As the Ambani bozo builds a $2 billion dollar mansion amidst the Mumbai hovels, as glitzy malls replace neighborhood kaka shops, as wealthy kids snap up Rs 36,000 cell phones, as latte replaces chai and kapi forÂ the nouveau riche and as watching ugly reality shows become de rigeur, the number of poor people in India has quietly gone up by tens of millions in 25 years.
India now accounts for nearly 33% of the world’s poor (estimated at 1.4 billion).
A new World Bank report onÂ poverty said that the number of poorÂ (defined as those living on less than $1.25 a day in 2005 prices) in India increased from 420 million people in 1981 to 455 million in 2005.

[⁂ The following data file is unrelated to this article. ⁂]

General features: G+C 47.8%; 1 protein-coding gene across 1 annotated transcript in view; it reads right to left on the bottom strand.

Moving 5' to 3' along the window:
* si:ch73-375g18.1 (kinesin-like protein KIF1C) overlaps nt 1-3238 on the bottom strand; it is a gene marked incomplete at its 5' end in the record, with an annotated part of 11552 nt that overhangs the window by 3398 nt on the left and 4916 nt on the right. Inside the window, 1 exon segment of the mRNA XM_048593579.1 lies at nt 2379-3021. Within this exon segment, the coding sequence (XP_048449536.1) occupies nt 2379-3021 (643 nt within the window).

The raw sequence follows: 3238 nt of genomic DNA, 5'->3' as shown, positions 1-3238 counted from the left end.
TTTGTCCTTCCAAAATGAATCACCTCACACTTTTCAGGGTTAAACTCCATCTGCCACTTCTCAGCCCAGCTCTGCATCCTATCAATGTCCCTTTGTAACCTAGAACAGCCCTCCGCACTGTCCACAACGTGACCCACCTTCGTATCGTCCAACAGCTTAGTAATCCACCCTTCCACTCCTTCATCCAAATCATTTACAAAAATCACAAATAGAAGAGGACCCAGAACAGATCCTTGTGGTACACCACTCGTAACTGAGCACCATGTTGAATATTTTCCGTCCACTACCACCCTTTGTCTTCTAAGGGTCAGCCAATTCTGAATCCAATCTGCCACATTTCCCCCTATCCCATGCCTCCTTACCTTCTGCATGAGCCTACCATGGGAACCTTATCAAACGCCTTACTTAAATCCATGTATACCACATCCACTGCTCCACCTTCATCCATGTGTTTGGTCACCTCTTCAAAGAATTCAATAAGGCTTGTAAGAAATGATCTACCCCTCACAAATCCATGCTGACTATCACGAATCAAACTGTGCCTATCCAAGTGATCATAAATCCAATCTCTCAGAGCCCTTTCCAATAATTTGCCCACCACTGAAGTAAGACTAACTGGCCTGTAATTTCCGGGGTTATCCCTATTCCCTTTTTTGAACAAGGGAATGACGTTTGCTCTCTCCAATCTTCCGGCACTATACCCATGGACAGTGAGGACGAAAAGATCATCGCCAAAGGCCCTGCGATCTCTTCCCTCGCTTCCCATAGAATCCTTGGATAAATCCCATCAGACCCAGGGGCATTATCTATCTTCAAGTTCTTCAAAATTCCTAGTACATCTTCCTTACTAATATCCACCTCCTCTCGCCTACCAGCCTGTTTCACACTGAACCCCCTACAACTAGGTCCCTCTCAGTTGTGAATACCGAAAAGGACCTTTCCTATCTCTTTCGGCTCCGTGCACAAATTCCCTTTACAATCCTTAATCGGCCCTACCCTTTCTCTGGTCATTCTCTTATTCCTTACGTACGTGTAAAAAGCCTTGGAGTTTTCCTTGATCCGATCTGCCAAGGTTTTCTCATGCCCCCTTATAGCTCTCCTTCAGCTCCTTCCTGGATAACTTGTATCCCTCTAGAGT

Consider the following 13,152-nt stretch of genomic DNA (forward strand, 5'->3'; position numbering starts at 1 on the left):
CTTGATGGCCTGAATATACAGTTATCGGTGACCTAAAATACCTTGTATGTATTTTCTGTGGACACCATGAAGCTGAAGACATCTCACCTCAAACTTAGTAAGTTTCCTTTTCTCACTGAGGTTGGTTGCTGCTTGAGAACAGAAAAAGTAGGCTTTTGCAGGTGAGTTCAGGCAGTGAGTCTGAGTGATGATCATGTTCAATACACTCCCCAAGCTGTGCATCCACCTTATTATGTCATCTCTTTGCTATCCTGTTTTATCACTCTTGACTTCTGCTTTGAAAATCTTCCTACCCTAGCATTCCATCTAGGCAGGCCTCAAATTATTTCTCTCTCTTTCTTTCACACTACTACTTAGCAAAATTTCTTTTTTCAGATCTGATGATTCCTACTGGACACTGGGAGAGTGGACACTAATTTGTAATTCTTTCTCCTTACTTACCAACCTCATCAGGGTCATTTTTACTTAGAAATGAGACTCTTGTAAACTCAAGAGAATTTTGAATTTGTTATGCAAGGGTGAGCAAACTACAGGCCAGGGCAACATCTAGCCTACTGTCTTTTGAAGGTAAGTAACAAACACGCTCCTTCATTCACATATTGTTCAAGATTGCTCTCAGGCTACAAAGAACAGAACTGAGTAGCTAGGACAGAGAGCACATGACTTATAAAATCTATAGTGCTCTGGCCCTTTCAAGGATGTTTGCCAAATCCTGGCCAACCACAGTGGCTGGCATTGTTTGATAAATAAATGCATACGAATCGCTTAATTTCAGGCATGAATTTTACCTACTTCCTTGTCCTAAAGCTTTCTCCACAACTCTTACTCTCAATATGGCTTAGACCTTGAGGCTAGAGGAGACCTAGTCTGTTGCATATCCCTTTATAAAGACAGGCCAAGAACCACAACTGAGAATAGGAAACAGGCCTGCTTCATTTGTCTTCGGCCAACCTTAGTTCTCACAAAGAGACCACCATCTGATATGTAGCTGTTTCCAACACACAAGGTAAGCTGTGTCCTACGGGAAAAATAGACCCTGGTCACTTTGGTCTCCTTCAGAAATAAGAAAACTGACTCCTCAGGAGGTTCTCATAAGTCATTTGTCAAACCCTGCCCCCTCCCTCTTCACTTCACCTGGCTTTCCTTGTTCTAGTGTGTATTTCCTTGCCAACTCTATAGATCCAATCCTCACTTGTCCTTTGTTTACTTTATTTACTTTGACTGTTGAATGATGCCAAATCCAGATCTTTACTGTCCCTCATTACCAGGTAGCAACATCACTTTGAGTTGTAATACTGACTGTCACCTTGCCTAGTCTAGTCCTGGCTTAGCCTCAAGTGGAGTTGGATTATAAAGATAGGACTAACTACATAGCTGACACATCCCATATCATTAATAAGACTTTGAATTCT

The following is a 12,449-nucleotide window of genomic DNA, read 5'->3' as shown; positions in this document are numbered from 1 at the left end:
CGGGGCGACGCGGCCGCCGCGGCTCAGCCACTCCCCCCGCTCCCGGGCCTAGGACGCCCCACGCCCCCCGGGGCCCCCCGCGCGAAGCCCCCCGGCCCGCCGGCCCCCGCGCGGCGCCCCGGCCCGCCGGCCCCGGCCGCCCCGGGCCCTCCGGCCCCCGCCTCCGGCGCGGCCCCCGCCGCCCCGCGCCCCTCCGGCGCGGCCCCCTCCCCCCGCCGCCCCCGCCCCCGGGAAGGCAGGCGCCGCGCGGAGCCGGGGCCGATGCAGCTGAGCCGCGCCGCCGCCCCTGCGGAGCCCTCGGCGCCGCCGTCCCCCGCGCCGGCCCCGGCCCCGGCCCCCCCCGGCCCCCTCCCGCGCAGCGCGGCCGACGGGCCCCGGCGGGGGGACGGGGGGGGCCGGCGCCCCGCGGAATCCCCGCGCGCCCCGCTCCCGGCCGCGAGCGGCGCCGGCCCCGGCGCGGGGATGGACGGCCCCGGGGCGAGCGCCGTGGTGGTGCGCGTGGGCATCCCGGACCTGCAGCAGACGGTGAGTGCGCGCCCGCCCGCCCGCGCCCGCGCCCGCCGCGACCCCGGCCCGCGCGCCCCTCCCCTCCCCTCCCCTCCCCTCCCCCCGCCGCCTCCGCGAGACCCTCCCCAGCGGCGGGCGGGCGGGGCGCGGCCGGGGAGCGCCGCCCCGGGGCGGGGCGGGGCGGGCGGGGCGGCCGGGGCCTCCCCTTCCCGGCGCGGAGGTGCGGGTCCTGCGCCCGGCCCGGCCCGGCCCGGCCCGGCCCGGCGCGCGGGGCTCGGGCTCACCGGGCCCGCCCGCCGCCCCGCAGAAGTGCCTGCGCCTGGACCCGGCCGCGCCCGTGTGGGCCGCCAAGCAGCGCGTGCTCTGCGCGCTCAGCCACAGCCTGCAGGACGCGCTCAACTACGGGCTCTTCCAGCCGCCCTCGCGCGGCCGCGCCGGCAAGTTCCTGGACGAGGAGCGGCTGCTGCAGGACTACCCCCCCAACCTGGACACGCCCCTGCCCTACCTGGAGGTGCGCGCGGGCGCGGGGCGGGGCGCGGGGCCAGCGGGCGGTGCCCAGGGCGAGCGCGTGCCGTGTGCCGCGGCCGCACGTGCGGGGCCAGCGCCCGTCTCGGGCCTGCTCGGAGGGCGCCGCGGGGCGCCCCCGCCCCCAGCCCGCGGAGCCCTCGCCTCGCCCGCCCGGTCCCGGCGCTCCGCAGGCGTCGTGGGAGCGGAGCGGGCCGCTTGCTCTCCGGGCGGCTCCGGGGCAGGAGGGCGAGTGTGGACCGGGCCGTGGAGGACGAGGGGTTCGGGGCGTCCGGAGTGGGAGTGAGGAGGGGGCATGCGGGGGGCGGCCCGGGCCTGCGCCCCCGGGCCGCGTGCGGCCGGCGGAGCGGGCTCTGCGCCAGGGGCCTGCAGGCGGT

Given the abject poverty in Jharkand, Bihar, Uttaranchal, Orissa and some pockets in the south, we think the World Bank under-estimates the poverty level in India and that the actually number of poor could be 500 million or higher.
The silver lining, if it can even be called that, is that poverty rate in India as a share of the total population fell from 60% in 1981 to 42% in 2005.